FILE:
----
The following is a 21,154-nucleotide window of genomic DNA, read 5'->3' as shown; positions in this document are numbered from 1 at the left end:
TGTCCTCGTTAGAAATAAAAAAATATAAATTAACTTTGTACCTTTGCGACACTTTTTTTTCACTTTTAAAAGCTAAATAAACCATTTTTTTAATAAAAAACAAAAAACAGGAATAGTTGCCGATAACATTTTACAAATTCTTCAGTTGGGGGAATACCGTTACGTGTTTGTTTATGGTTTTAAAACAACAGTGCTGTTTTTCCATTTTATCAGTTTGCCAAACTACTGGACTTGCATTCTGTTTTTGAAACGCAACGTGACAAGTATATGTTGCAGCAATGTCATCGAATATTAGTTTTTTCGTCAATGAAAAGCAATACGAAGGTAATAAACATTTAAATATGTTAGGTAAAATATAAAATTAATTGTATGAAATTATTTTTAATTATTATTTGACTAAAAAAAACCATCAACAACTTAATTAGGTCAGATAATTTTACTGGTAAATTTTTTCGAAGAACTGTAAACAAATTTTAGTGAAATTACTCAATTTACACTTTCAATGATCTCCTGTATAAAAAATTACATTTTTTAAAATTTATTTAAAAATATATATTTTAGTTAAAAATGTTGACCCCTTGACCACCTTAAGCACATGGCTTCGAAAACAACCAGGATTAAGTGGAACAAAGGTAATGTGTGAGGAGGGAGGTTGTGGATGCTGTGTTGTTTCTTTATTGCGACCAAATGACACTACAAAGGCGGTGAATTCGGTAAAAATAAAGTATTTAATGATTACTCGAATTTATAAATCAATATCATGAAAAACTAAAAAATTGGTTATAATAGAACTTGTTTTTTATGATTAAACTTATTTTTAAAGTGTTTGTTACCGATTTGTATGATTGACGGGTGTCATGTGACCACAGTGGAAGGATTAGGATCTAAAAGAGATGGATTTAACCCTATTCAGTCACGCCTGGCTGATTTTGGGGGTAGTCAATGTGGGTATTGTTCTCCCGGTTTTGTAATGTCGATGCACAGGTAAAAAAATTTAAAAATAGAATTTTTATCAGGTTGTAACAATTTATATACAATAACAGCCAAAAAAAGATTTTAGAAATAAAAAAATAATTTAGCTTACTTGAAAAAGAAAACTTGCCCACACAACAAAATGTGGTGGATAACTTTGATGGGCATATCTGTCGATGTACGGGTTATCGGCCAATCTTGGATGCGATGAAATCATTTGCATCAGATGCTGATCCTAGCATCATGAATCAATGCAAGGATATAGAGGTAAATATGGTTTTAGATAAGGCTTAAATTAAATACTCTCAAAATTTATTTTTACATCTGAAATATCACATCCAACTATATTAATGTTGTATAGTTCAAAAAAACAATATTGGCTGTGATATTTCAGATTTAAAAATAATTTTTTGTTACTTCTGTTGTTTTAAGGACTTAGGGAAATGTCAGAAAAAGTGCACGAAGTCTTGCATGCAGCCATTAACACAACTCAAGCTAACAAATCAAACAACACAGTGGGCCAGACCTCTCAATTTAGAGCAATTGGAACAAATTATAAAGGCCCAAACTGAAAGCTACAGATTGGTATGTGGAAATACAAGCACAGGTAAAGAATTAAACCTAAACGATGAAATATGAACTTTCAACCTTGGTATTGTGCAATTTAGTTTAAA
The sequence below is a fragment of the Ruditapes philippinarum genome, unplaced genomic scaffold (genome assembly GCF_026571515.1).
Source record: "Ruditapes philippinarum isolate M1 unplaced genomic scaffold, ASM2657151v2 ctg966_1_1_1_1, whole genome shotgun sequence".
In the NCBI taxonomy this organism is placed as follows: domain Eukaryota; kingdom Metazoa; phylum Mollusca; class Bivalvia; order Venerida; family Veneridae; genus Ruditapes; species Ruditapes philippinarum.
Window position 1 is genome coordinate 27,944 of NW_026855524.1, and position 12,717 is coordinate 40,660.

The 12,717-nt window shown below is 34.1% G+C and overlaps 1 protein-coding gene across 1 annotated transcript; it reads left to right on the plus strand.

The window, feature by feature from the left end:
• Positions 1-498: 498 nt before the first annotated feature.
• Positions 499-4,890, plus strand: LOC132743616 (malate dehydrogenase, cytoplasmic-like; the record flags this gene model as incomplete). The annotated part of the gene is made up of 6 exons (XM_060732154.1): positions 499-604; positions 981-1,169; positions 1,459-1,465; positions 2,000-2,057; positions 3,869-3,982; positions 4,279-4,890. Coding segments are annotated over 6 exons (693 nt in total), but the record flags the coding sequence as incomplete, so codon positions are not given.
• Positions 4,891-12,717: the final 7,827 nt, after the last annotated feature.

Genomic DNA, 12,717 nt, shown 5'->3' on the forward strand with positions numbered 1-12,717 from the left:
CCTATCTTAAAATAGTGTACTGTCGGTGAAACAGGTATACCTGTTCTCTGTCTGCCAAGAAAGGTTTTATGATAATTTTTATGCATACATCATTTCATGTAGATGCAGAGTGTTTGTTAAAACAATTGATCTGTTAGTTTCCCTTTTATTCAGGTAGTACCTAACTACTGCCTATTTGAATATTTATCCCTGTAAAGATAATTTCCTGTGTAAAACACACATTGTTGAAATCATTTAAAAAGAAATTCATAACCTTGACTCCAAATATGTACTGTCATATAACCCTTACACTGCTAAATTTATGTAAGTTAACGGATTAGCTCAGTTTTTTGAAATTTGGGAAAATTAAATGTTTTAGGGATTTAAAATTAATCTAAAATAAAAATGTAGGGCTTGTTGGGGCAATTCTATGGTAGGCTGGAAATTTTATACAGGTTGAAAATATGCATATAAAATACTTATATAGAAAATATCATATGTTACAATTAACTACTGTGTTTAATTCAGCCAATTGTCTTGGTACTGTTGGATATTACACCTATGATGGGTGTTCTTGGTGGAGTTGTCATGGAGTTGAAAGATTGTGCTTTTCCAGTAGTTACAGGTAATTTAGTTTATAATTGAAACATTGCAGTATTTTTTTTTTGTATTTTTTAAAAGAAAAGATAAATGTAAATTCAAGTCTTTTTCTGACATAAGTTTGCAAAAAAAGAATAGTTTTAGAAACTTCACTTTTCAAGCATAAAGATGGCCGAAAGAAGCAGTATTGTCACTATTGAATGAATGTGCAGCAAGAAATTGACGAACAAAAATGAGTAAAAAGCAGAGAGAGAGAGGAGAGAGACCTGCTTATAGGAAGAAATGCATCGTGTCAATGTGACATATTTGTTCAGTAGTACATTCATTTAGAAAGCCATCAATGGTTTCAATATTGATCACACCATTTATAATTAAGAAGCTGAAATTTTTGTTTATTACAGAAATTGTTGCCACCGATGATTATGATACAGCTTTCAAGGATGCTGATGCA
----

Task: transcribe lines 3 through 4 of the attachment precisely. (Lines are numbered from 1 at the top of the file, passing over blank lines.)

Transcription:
The sequence below is a fragment of the Ruditapes philippinarum genome, unplaced genomic scaffold (genome assembly GCF_026571515.1).
Source record: "Ruditapes philippinarum isolate M1 unplaced genomic scaffold, ASM2657151v2 ctg966_1_1_1_1, whole genome shotgun sequence".